De Montfort University
Originally trained as a fine artist/Printmaker at Goldsmiths and at SW Hayter’s Atelier 17 in Paris, his track record as a researcher and practitioner in Digital Arts is a long one, stretching back to the early 1980s. His art practice in Digital Printmaking and ceramics, Internet art, locative art and interactive narrative installations has been seen around the world including Milia in Cannes; Paris; The ICA London and in Germany, Montreal, Nagoya in Japan and Melbourne, Australia, Xian China, New York and Vienna.
Themed Panel (Suggested)
In Solaris, Stanislav Lem imagines a planet that is both alive and sentient, which can materialise simulacra of thoughts drawn from human minds into living objects and landscapes. As in so much Science Fiction, an eerie prescience points towards a new definition of materiality, which is emerging in our world where technologies are blurring the boundaries between our notions of ‘virtual’ and ‘real’. These technologies are not confined to those underpinning the Inside Out exhibition (jointly curated with Claire Smith), but are now extending into haptic interfaces, touchable holograms and responsive 3D environments.
Furthermore, what we perceive to be ‘materiality, is seemingly determined by the infantile hardwiring of our brains, which in turn determines our consequent ability to interpret our sensory inputs. The blind from birth, when given sight, cannot make real sense of what they see- since context is as crucial as content [1 ].
This redefinition of the ‘real” can only lead us to conclude that materiality is not simply about physical objects, but about the processes and relations which give rise to materiality. In this sense, the world is full of potentials, which can at any time result in instantiation. “The artist is the origin of the work. The work is the origin of the artists. Neither is without the other”  Materiality is not only about tangibility-for example software, while being immaterial in the strictest sense, impacts hugely on our world through its affordances and organising properties, it depends on material artefacts and has material effects; so perhaps the relationship between virtual and real is more nuanced than we readily allow.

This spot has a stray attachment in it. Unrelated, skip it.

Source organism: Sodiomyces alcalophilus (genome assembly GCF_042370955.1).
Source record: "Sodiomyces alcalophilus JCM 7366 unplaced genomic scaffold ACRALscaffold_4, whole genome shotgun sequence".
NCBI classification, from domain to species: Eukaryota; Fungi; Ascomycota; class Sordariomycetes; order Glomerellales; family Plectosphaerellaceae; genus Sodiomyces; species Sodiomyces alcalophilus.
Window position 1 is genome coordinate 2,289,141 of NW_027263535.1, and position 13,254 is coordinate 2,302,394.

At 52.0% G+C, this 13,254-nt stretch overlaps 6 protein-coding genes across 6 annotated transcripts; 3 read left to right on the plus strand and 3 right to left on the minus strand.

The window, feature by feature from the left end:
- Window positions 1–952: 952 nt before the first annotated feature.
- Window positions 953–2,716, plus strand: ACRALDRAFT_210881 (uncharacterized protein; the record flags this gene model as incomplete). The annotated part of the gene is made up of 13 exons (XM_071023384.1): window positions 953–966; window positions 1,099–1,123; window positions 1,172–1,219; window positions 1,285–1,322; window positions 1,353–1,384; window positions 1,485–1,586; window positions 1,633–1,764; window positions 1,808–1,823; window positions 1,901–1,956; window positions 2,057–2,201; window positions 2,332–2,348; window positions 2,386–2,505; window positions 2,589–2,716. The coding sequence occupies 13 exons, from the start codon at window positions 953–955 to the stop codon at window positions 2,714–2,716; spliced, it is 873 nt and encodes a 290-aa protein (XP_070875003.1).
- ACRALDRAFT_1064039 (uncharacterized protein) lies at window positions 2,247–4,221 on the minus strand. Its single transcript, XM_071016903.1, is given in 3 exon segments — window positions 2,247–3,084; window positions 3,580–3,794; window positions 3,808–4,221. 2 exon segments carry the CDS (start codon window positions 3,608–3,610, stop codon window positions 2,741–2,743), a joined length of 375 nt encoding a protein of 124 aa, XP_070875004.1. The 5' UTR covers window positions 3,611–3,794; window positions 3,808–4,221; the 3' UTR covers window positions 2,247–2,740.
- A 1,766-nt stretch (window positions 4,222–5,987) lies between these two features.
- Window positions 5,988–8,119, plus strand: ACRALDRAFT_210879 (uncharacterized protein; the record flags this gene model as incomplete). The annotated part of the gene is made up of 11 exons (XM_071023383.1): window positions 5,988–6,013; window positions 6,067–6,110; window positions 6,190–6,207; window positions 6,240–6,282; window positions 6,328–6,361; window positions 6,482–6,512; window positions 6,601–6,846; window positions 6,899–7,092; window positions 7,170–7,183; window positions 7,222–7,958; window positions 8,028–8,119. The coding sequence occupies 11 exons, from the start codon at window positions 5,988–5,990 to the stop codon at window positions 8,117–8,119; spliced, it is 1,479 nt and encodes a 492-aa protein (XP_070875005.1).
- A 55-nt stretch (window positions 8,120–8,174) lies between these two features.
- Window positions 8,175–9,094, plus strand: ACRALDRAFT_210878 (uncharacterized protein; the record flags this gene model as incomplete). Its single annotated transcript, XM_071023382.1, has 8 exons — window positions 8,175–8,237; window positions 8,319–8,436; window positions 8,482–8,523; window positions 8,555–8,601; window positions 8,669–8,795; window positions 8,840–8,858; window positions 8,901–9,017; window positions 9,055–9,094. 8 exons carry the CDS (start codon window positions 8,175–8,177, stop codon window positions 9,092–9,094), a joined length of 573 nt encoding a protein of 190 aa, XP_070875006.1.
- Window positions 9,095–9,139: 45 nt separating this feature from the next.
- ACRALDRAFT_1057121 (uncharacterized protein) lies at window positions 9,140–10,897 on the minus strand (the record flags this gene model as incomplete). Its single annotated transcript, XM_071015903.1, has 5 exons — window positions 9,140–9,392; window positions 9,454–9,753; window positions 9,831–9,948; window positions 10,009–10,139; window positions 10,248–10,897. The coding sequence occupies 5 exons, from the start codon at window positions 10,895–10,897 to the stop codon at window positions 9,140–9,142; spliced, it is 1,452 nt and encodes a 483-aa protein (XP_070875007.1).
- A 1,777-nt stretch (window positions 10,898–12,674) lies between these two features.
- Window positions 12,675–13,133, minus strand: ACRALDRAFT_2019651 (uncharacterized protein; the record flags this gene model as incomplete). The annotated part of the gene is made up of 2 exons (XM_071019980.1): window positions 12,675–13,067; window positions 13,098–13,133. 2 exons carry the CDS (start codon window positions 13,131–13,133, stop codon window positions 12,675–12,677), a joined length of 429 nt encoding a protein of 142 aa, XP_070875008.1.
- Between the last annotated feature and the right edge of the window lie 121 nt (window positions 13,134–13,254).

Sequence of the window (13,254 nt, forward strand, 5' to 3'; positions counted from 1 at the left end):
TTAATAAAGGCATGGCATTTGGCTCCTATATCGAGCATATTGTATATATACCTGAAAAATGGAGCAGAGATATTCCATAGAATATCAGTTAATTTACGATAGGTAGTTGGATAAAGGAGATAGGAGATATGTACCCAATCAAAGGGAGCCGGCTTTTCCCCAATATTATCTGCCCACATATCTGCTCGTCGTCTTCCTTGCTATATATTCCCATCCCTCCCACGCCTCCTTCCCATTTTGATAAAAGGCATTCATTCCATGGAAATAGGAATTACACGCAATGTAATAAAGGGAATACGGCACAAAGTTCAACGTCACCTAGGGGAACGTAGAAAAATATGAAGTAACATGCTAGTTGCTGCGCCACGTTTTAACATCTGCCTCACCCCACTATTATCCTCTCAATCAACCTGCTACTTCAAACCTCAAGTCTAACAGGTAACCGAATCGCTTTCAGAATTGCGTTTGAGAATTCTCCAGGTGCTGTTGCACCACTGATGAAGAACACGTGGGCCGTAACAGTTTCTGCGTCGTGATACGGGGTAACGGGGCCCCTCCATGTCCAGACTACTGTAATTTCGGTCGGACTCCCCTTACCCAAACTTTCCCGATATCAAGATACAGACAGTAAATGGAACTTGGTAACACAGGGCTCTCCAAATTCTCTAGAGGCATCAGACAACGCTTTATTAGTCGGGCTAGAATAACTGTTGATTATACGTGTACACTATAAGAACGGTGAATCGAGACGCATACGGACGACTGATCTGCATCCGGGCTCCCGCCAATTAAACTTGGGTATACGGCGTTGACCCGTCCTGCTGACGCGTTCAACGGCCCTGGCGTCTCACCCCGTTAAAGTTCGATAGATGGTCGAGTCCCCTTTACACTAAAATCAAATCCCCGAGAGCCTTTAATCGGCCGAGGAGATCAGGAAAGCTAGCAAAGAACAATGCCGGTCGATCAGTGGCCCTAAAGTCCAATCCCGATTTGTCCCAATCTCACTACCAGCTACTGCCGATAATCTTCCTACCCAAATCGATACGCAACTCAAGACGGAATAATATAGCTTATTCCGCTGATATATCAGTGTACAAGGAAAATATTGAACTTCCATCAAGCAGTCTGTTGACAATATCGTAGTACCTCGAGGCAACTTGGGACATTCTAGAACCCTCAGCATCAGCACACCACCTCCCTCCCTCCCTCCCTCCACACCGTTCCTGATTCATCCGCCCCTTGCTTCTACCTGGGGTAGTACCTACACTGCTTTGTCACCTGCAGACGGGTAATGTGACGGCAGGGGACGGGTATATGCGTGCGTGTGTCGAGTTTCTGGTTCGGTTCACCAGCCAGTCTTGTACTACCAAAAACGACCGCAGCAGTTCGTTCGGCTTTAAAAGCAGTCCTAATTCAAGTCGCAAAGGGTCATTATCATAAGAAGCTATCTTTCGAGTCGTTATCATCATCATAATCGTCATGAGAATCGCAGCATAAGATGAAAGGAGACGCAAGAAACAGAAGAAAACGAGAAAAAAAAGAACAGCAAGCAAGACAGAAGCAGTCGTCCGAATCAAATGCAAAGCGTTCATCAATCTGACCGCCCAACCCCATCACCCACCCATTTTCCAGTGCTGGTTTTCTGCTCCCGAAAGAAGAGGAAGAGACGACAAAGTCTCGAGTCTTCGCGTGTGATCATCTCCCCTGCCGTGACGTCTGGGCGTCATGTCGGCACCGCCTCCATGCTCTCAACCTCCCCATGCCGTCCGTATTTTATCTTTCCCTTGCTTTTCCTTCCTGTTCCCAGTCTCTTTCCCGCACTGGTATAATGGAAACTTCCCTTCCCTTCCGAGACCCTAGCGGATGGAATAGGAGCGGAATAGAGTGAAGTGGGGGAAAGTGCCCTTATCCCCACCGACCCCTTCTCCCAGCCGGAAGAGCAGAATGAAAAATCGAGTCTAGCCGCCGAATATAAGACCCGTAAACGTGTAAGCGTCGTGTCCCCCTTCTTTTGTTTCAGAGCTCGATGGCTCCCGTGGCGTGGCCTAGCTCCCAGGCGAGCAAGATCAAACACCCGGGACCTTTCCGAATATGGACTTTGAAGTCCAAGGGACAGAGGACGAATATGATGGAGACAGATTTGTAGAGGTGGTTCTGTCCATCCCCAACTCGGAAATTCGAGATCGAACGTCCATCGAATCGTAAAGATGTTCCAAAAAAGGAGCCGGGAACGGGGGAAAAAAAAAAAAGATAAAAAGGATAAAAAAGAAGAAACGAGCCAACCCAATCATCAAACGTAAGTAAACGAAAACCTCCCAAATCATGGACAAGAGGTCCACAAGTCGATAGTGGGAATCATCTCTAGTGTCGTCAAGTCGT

The exhibition allowed the exchange of virtual 3D Data between artists in Australia and the UK, which was realised using rapid prototyping (RP) technologies. It forced the artists to inhabit the process and the medium entirely, to ignore past notions of materiality, truth to materials etc and to consider the affordances of RP: the ability to fully describe and realise the intricate delicacy of internal as well as external surfaces, hence the title and theme of the exhibition. It is not, I think entirely coincidental that some of the forms in the show exhibited organic and micro-organic affinities with diatoms; pollen grains; and complex crystals, for these are also forms that grow, as it were, algorithmically or parametrically.
This exhibition attempted to explore a new boundary between the digital artefact and its instantiation. The project’s removal of the normal intuitive and iterative processes of creative production, and (in such a long distance exchange) the necessary substitution of a more industrial model, was a singularly extreme approach. Particularly where the CAD modelling embodied the totality of the artists’ spatial and creative knowledge, but was only revealed and tested in a single prototype. Nevertheless, it was a process one which we hope stimulated, rather than restricted the practitioners. With Rapid Prototyping for printed sculptures, there are other points grading between an extreme craft and extreme industrial strategy, but while others have already explored these gradations: we deliberately chose to expose a mix of traditional artists and crafts people to this uncompromising experiment, in order to preserve that almost magical sense of materialisation offered by the technology.
The intrinsic limitations and costs of practical production led us to chose the miniature as a format, but as curators I think we unconsciously had in mind antecedent forms of display such as the Cabinet of Curiosities and the exquisite drawers of objects in the Pitt River’s Museum, Oxford and The Natural History Museum in London. This sense of the fruits of exotic travel, the trawling of riches from around the globe, for all its colonial taint, has immense appeal and forms a valid iconography for these objects dredged from the depths of an emergent technology.
This is a box set of digital prints related to the former employees of a bank’s head office. The 40 prints are loose within a hand-built wooden briefcase, which opens out for viewing.